We've all heard the term content marketing. Content marketing is one of the fundamental mechanisms of inbound marketing, promoted by companies like Hubspot. But at Inbound 2012, Hubspot was also talking about context marketing. While not a new term, context marketing is something Hubspot hasn’t made a central part of its success formula in the past. So what is context marketing and why is it important?
First let’s establish that content marketing is the practice of writing educational, informative content, related to your product or service, which establishes your brand as the go-to resource for whatever it is that you do best. It attracts prospects. Hubspot’s massive content library on inbound marketing is a great object lesson on the effectiveness of content marketing.
Context marketing is a set of best practices designed to amplify the value of your content to your prospects and customers. More specifically it’s about using known qualities of your prospect to either present your content in a frame of reference so that its presence makes it natural, noteworthy and usefulor or to juxtapose your content so that it creates disonance - like the image in this blog - which would create contextual disonance no matter how it's used!
Inception, a movie about the possibility of influencing reality by manipulating the subconscious, and one of my favorite movies starring Leonardo DiCaprio, uses context effectively in its storyline. The way a dreamer recognizes manipulation is when characters or events in his dream are out of context. As with your marketing, being out of context has real and terrible results for the characters in Inception and being in context allows the characters to accomplish amazing things.
So how does context marketing work in, well, marketing? Newsjacking is a great example of context marketing. On November 17th, 2011, President Barack Obama visited the out-of-the-way town of Darwin, Australia. The event was known in advance and it was a certainty the media would cover the president’s every move. As a welcoming gift, the local government gave the president a free $50,000 crocodile insurance policy covering crocodile attacks while he was visiting. What was every news personality around the globe talking about on November 17th? Crocodile insurance and Darwin, Australia. This is an example of juxtaposed content where the context of an American president and crocodile insurance caused the news media to stop and take note, resulting in massive publicity for what otherwise would have been a ho-hum event.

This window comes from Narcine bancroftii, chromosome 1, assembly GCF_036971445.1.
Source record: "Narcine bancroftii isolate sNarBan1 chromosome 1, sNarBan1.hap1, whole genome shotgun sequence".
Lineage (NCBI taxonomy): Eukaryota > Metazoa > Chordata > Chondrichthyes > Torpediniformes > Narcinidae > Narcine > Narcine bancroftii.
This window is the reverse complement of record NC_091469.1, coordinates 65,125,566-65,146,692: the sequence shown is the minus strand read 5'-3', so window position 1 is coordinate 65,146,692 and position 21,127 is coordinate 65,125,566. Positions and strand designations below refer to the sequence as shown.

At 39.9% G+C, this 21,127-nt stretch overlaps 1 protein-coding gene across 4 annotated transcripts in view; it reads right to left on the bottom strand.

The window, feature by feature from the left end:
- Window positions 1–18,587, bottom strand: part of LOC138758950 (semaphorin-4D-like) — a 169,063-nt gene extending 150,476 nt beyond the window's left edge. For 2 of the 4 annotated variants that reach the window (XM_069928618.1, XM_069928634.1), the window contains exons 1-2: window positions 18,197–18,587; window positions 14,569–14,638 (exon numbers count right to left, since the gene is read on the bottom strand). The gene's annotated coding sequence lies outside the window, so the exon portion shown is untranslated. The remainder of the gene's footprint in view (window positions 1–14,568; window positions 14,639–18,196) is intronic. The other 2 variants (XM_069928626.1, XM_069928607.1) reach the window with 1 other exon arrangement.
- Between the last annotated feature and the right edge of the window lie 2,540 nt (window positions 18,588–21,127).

A little closer to home, we experience context marketing every time we shop at Amazon.com. The online retailer is masterful in its use of information it gathers about us to present information at what seems just the moment we need it and in a way that feels helpful not obnoxious. Some examples:
I’m certain there are many other examples… but the point is that the value of our own content can be amplified by context marketing. Hubspot calls this marketing people love.
So how do we master context marketing? Mastery begins by owning the prospect persona for your audience. Unless and until you understand your prospect’s persona, all the automation or fancy software in the world won’t help you become an effective context marketer. It’s especially important to expand the personas you develop to include related interests and activities – even negative interests can be effective. One of the ways marketers are building more intelligent prospect personas is with social listening tools like Social Ears. Social Ears creates an intelligent prospect persona using information like keywords and content to crawl millions of blogs and social media posts to find the most influential online voices discussing information in the context of your interests. Technologies like Social Ears are new and today only have application to specific vertical markets but represent a new generation of tools mere mortal online marketers can use to consistently put their content in the right context to resonate with their prospects.
How have you used context marketing and what best practices have enabled you to put your content in frame of reference than amplifies response?